|Heat pretreatment increases cadmium resistance and HSP 70 levels in Baltic Sea mussels|Tedengren, M.; Olsson, B.; Reimer, O.; Brown, D.C.; Bradley, B.P. (2000). Heat pretreatment increases cadmium resistance and HSP 70 levels in Baltic Sea mussels. Aquat. Toxicol. 48(1): 1-12. hdl.handle.net/10.1016/S0166-445X(99)00030-2
In: Aquatic Toxicology. Elsevier Science: Tokyo; New York; London; Amsterdam. ISSN 0166-445X, more
|Authors|| || Top |
- Tedengren, M.
- Olsson, B.
- Reimer, O.
- Brown, D.C.
- Bradley, B.P.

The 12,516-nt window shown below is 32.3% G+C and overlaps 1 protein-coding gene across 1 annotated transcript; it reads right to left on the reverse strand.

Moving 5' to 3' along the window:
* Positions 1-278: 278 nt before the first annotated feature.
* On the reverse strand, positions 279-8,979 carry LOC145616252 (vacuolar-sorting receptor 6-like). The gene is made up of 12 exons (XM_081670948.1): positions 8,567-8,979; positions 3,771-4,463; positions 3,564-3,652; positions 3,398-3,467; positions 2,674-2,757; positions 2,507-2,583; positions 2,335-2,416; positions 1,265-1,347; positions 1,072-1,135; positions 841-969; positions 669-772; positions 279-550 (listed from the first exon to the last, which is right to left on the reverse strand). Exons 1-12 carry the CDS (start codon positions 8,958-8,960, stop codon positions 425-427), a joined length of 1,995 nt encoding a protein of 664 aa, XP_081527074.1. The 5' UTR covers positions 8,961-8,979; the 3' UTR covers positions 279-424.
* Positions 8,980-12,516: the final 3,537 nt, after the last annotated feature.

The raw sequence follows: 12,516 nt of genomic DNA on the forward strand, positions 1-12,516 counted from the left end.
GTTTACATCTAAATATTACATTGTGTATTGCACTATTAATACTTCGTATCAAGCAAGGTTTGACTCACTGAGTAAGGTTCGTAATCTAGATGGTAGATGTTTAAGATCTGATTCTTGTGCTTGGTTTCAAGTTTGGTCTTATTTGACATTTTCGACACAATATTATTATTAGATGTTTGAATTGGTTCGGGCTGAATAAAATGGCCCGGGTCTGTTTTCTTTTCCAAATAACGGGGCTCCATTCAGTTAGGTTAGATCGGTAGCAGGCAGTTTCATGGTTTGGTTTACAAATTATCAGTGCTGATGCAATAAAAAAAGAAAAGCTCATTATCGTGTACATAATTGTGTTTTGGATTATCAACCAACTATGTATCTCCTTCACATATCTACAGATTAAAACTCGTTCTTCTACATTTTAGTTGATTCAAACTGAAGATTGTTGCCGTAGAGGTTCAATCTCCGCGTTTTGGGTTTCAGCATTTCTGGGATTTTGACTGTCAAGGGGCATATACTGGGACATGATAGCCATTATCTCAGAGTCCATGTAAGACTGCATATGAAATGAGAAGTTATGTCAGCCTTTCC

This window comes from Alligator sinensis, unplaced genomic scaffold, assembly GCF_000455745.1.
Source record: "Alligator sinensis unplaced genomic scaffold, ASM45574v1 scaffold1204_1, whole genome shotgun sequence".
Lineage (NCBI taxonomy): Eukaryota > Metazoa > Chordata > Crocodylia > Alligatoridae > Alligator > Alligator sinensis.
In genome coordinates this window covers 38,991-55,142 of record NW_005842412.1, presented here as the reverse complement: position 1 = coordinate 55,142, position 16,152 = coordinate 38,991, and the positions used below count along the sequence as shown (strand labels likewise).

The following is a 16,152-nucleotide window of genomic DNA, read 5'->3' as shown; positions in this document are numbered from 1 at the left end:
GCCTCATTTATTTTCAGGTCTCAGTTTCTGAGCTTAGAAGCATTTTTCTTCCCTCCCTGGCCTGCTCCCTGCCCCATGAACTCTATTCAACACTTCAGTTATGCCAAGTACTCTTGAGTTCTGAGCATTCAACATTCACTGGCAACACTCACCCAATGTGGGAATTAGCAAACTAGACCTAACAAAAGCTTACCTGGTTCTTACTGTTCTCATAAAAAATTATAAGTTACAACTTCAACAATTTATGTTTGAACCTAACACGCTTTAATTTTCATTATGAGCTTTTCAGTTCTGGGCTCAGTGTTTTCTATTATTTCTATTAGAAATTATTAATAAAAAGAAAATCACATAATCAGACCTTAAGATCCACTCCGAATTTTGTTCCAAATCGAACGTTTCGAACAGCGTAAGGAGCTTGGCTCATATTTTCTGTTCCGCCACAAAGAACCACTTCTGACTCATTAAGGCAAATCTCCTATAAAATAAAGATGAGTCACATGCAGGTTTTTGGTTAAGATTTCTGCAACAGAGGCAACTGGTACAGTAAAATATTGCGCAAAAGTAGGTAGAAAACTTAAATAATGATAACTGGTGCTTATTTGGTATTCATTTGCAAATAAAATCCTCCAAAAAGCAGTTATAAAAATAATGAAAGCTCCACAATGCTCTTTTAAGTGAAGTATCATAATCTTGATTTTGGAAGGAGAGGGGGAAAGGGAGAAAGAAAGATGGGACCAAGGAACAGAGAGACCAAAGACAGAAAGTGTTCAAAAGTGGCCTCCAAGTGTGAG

The effects of heat treatment and cadmium exposure on the synthesis of a major stress inducible protein (hsp 70) and on the metabolism of the blue mussel Mytilus edulis L. from the Baltic Sea, were studied in a laboratory experiment. The mussels were kept in sea water of ambient salinity (6.3‰) and temperature (4°C). The effects of cadmium (20 µg l-1), measured as changes in physiological rates (oxygen consumption, ammonia excretion, clearance rates and scope for growth) and hsp 70 expression were studied at 4°C and in combination with a rapid rise in temperature to 20°C. Relatively low levels of hsp 70 were detected but the negative effect was reflected in a reduction of scope for growth of the exposed mussels compared to controls. This effect was more pronounced at 20°C. Mussels not exposed to cadmium in the first experiment were used in a second set of experiments. Heat shocked mussels were allowed to reacclimatise to 4°C for 5 days and then, along with the mussels already at 4°C, exposed to cadmium (20 µg l-1). The results clearly indicated that the mussels exposed to 20°C in the first experiment more rapidly induced synthesis of hsp 70 after cadmium exposure in the second experiment. Also the reacclimatised mussels exposed to heat shock but not to cadmium in the first experiment, induced some hsp 70 in the second experiment. This suggests that the rate of induction of heat shock or stress proteins in Baltic mussels is slower than what has been described for mussels from more marine environments. The mussels kept at 4°C throughout the experiment and exposed to cadmium showed low levels of hsp 70, again indicating a low rate of induction. The increasing levels of hsp 70 correlated well with a maintained level of physiological fitness, in terms of scope for growth, although the mussels showed increasing body burdens of cadmium.